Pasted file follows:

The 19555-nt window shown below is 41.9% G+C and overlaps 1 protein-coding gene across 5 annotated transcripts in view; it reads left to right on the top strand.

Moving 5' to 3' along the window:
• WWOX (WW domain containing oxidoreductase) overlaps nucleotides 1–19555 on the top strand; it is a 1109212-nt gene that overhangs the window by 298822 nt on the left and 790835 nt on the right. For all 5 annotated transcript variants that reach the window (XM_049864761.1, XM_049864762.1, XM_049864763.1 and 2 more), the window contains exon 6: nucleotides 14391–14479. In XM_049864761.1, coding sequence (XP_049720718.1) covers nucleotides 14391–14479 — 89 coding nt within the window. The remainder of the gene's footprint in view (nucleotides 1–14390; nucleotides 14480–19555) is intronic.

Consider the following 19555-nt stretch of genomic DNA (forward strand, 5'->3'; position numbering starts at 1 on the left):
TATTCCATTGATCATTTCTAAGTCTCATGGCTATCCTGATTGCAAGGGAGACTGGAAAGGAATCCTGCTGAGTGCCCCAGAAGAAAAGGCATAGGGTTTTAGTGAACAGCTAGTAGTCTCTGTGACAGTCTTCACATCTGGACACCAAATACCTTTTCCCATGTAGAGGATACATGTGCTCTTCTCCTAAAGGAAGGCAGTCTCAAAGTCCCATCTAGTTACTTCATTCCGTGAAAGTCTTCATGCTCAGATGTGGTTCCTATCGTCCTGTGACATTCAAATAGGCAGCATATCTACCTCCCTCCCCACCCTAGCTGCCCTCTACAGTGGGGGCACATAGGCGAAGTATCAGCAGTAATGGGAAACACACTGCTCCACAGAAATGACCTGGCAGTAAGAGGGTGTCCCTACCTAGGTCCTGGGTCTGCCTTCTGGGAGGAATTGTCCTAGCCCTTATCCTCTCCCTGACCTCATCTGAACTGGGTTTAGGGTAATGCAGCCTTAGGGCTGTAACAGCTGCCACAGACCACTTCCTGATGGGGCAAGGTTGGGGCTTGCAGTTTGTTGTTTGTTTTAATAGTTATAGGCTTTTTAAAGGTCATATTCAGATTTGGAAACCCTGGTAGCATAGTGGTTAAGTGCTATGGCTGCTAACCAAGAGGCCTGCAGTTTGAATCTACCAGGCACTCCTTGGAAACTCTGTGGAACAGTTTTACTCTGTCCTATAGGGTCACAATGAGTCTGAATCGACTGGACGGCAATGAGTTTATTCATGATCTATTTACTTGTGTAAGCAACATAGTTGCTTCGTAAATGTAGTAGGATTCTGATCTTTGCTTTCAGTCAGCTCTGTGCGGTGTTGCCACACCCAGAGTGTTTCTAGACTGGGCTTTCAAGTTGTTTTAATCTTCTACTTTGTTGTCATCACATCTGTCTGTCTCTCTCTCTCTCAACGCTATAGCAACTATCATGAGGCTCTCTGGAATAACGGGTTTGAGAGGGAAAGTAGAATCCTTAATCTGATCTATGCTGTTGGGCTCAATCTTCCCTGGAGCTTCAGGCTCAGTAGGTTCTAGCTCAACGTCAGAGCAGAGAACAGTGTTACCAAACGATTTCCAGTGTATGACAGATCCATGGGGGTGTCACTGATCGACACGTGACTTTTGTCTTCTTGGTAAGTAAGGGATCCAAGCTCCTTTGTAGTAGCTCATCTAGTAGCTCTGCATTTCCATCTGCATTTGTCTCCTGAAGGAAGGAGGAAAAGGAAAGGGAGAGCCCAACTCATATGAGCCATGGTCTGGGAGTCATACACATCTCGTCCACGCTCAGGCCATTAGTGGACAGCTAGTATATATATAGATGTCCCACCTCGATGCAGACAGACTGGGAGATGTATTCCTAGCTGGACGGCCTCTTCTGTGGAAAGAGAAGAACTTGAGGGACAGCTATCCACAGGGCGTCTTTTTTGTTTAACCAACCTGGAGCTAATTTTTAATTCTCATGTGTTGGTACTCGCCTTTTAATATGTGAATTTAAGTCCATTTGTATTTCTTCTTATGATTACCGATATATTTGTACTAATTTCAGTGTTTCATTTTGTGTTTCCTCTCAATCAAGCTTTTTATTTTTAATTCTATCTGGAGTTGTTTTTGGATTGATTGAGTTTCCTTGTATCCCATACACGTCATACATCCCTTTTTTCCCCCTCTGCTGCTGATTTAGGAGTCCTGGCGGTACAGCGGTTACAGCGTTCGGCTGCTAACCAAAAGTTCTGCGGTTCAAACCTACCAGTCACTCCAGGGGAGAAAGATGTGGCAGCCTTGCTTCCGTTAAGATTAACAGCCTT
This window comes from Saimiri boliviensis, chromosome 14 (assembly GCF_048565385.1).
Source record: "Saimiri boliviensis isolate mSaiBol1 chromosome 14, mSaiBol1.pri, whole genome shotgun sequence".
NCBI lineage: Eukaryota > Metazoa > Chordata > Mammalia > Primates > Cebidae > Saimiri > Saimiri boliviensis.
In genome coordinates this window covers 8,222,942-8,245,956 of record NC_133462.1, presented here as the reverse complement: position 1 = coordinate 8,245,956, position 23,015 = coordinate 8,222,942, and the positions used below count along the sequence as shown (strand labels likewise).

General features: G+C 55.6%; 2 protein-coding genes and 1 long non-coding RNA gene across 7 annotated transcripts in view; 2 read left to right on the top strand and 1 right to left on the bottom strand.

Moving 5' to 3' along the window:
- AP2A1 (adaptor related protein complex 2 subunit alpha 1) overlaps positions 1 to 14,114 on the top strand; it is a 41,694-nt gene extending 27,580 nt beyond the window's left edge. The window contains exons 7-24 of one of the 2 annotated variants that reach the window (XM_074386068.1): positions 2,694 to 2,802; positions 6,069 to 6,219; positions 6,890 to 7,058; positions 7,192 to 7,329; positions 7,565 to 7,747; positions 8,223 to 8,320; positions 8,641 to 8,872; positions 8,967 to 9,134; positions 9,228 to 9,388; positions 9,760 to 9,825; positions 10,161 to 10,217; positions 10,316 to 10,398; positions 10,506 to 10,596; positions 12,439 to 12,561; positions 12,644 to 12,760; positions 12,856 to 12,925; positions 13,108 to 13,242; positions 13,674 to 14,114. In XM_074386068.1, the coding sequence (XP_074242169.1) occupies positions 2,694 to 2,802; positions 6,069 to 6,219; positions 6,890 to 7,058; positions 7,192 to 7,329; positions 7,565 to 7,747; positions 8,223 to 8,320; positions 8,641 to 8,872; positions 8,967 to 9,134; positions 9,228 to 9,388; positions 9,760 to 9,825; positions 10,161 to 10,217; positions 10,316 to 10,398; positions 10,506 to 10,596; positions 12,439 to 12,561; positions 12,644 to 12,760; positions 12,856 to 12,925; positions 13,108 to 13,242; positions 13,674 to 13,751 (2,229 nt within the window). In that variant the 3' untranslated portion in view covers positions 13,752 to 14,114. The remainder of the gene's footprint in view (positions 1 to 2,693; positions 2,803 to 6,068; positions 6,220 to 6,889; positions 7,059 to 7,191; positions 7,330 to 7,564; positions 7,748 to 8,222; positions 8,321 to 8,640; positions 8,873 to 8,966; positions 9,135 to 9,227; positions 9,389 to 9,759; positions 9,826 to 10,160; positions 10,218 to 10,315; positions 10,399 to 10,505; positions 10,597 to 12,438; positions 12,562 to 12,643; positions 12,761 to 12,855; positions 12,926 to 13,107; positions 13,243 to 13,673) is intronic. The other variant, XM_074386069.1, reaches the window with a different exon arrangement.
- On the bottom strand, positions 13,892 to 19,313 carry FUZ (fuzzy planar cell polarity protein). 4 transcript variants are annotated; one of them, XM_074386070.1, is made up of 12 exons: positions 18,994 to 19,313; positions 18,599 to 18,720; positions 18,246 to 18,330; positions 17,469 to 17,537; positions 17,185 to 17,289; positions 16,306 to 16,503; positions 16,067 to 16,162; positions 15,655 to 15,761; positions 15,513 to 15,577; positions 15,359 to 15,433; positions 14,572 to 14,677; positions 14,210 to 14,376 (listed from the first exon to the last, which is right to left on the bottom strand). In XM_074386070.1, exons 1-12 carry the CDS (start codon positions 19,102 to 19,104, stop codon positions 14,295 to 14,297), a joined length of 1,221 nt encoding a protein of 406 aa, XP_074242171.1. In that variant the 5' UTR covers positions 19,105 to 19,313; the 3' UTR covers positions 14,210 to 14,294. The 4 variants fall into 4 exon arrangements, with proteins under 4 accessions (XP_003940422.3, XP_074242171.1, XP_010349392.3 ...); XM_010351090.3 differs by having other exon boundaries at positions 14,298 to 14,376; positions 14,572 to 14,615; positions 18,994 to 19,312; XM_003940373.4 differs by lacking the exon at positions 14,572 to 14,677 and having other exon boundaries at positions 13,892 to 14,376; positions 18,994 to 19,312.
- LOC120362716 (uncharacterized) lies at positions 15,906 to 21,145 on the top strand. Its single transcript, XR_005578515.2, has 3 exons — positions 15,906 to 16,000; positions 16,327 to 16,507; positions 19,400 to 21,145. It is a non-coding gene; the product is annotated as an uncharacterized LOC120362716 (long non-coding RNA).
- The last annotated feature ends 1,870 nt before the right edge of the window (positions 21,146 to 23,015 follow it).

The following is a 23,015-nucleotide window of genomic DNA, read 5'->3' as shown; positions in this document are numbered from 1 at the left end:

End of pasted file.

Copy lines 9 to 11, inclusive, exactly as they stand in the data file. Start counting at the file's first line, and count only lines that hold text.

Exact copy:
In genome coordinates this window covers 8,222,942-8,245,956 of record NC_133462.1, presented here as the reverse complement: position 1 = coordinate 8,245,956, position 23,015 = coordinate 8,222,942, and the positions used below count along the sequence as shown (strand labels likewise).

General features: G+C 55.6%; 2 protein-coding genes and 1 long non-coding RNA gene across 7 annotated transcripts in view; 2 read left to right on the top strand and 1 right to left on the bottom strand.

Moving 5' to 3' along the window: